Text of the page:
Project Details


This award by the Biomaterials program in the Division of Materials Research to Rutgers University is to study the mechanism of fluoride substitution into mineralized tissues and, hence, to determine the optimal levels of exposure to fluoride ions. This research will test the hypothesis that the mechanism of fluoride substitution into mineralized tissues is highly dependent on the microstructure of the mineral/organic matrix. In particular, it is postulated that fluoride can substitute readily into the porous structure of bone and dentin, but it can only entire dental enamel in significant quantities when the enamel's structure has been compromised, for instance during caries formation. Fluoride is known to be beneficial in reducing the incidence of tooth decay, but it can also have detrimental effects with over exposure causing a condition known as fluorosis which can affect both bones and teeth. The results of the research will have significant implications in the areas of oral hygiene, public health and water fluoridation. Through an educational outreach program (Nanotechnology In Classroom Education), school teachers from selected New Jersey schools with significant numbers of minority and disadvantaged students are brought to Rutgers University each summer to develop simple, but exciting, experimental demonstrations and lessons that can be used in K-12 school classrooms.Fluoride in drinking water and oral hygiene products can have significant beneficial effects in terms of reducing tooth decay. However, over exposure to fluoride can cause fluorosis which discolors teeth and increases the risk of bone fracture. This research will help identify how the beneficial effects of fluoride treatments can be increased while the detrimental effects are mitigated. The information developed by this project will assist oral hygiene companies in developing better products to prevent tooth decay, and help federal and local government agencies set standards for water fluoridation. Nanotechnology is of growing importance in many industries and a workforce educated in the essentials of this topic has been highlighted as essential to the future of the US economy. An educational program, Nanotechnology In Classroom Education, is being developed in parallel to the research program that will help K-12 school teachers educate their students about the basics of nanotechnology. Each summer the selected teachers will work at Rutgers University on developing simple, but exciting, experimental demonstrations and lessons that can be utilized in a K-12 school environment.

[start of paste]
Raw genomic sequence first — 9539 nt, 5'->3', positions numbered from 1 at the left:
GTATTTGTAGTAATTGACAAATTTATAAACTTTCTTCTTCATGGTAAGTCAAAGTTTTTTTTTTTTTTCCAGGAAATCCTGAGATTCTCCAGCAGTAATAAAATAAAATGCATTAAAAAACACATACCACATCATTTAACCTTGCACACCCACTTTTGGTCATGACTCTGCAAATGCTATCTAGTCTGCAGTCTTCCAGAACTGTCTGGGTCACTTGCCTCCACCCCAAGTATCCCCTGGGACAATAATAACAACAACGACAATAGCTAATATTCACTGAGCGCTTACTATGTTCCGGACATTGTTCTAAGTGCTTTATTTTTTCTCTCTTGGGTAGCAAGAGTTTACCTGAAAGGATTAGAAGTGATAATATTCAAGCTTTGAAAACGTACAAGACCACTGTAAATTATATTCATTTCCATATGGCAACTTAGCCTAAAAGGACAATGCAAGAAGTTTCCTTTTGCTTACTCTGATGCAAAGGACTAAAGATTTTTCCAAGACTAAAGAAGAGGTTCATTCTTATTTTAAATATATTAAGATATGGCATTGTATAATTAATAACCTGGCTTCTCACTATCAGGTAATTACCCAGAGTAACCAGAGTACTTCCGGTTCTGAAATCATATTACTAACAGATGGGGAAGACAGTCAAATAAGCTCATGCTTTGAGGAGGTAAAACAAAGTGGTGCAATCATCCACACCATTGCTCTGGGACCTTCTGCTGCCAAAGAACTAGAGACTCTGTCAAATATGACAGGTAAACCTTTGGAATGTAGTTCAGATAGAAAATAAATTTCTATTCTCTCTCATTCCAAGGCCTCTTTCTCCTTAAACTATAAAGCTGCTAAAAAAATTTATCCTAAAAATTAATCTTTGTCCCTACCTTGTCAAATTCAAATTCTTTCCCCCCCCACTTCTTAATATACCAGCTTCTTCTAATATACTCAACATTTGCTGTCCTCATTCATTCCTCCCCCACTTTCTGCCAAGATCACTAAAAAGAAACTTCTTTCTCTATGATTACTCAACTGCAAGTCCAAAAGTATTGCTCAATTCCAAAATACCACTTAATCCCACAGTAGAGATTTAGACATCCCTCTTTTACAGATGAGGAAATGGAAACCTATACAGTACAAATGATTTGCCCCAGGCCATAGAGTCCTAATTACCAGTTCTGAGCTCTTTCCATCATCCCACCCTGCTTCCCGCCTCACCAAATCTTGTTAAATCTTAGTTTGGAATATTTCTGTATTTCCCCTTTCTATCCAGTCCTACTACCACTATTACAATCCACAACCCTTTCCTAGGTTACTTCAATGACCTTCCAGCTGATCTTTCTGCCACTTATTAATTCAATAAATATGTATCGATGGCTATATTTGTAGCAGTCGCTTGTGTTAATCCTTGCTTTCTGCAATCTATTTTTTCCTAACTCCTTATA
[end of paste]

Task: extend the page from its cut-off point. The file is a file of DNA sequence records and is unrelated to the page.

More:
Effective start/end date7/15/106/30/12


  • National Science Foundation (National Science Foundation (NSF))

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